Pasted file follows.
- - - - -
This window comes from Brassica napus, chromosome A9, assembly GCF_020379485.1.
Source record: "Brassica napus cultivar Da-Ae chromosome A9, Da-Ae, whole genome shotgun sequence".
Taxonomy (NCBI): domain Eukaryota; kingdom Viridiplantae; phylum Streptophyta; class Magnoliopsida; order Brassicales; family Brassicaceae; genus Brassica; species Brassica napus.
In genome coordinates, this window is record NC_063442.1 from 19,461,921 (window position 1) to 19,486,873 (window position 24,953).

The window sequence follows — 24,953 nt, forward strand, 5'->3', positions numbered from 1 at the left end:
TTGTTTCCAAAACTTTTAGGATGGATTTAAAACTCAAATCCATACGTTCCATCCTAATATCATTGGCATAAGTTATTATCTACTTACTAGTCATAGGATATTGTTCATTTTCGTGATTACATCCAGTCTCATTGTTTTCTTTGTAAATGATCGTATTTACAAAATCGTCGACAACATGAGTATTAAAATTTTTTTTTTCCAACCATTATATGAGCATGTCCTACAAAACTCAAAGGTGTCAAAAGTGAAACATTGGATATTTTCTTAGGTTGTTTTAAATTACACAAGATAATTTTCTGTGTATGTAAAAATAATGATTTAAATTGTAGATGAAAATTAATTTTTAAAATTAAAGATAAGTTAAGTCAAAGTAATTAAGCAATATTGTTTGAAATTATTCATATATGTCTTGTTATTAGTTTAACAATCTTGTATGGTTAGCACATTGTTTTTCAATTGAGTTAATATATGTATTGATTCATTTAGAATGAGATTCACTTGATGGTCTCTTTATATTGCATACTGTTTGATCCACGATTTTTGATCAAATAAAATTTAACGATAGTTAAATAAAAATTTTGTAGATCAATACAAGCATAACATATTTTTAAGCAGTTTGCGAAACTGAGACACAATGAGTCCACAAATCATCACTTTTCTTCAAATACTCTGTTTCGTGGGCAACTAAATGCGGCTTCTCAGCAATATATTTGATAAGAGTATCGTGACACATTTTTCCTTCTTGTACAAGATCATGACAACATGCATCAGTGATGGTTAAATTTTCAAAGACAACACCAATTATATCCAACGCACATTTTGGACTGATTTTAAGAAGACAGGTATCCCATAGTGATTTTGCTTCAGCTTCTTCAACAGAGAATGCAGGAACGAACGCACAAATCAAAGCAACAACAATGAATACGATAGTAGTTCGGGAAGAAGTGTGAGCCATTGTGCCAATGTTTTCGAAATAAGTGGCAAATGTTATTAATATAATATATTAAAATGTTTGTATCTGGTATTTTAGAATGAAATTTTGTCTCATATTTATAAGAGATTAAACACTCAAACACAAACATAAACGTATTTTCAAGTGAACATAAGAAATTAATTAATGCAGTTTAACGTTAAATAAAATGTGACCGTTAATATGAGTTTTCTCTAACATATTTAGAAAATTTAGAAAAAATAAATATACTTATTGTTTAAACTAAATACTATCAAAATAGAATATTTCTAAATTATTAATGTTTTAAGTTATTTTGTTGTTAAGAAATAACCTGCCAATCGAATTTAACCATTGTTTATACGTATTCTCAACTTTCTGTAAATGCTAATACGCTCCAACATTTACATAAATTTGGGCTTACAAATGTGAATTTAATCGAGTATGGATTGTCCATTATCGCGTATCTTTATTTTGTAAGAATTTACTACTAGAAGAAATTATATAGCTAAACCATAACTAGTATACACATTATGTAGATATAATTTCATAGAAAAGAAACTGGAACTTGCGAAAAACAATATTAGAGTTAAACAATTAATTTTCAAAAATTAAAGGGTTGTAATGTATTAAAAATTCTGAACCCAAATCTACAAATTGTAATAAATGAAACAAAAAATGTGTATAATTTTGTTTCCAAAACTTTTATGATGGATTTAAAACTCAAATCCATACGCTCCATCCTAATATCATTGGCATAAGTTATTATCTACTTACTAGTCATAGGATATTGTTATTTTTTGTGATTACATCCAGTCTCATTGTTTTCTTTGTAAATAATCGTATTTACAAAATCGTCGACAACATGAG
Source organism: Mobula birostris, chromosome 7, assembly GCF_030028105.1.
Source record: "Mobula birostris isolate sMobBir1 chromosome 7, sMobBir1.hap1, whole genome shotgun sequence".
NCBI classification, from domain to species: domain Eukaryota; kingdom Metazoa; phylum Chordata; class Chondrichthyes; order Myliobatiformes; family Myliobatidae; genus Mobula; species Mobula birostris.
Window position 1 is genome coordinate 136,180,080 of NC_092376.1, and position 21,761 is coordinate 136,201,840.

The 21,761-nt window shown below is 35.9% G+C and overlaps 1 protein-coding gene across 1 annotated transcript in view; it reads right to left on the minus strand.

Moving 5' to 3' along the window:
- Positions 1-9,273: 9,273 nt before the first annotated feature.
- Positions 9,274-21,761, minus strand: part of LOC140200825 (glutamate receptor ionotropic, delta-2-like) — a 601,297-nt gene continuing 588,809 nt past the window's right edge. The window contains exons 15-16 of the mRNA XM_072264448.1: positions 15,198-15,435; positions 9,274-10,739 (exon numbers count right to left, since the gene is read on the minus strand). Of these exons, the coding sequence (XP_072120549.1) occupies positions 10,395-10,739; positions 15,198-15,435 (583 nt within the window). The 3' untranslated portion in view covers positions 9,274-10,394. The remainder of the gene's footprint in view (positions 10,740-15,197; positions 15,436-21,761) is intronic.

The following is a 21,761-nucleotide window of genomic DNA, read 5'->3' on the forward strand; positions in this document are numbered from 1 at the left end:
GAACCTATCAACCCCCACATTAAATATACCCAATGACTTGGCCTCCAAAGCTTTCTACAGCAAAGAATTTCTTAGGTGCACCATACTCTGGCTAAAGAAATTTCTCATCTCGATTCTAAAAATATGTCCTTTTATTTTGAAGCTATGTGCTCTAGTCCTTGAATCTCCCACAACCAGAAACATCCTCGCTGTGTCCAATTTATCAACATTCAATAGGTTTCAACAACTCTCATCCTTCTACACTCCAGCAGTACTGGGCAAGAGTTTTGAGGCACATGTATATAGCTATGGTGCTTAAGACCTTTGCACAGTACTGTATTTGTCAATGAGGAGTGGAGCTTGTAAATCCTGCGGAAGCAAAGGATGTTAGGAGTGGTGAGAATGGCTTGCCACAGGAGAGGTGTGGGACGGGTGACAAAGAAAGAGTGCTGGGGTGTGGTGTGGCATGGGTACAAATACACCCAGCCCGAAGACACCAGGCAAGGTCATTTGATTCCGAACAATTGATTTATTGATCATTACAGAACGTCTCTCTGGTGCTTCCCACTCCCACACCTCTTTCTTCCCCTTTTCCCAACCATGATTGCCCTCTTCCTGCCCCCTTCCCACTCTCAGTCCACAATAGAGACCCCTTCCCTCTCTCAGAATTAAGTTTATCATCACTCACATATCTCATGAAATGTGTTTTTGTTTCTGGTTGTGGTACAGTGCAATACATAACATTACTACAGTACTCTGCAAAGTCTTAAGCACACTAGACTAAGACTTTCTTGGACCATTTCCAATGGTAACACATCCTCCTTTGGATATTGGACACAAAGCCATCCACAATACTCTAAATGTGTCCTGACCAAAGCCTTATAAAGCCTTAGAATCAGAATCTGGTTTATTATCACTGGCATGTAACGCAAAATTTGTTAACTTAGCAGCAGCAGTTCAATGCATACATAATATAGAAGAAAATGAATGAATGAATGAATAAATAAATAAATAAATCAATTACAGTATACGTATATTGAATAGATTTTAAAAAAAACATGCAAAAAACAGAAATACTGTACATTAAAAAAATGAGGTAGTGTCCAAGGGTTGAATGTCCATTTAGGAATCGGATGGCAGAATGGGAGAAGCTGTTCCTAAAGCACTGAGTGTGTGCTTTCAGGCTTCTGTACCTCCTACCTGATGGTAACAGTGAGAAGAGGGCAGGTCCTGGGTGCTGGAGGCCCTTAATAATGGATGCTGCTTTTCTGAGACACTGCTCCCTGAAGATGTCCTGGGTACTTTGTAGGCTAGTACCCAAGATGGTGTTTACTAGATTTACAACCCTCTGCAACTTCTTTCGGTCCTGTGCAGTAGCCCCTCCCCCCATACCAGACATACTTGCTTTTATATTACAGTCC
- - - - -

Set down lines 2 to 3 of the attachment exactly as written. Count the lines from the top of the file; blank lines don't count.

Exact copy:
Source record: "Brassica napus cultivar Da-Ae chromosome A9, Da-Ae, whole genome shotgun sequence".
Taxonomy (NCBI): domain Eukaryota; kingdom Viridiplantae; phylum Streptophyta; class Magnoliopsida; order Brassicales; family Brassicaceae; genus Brassica; species Brassica napus.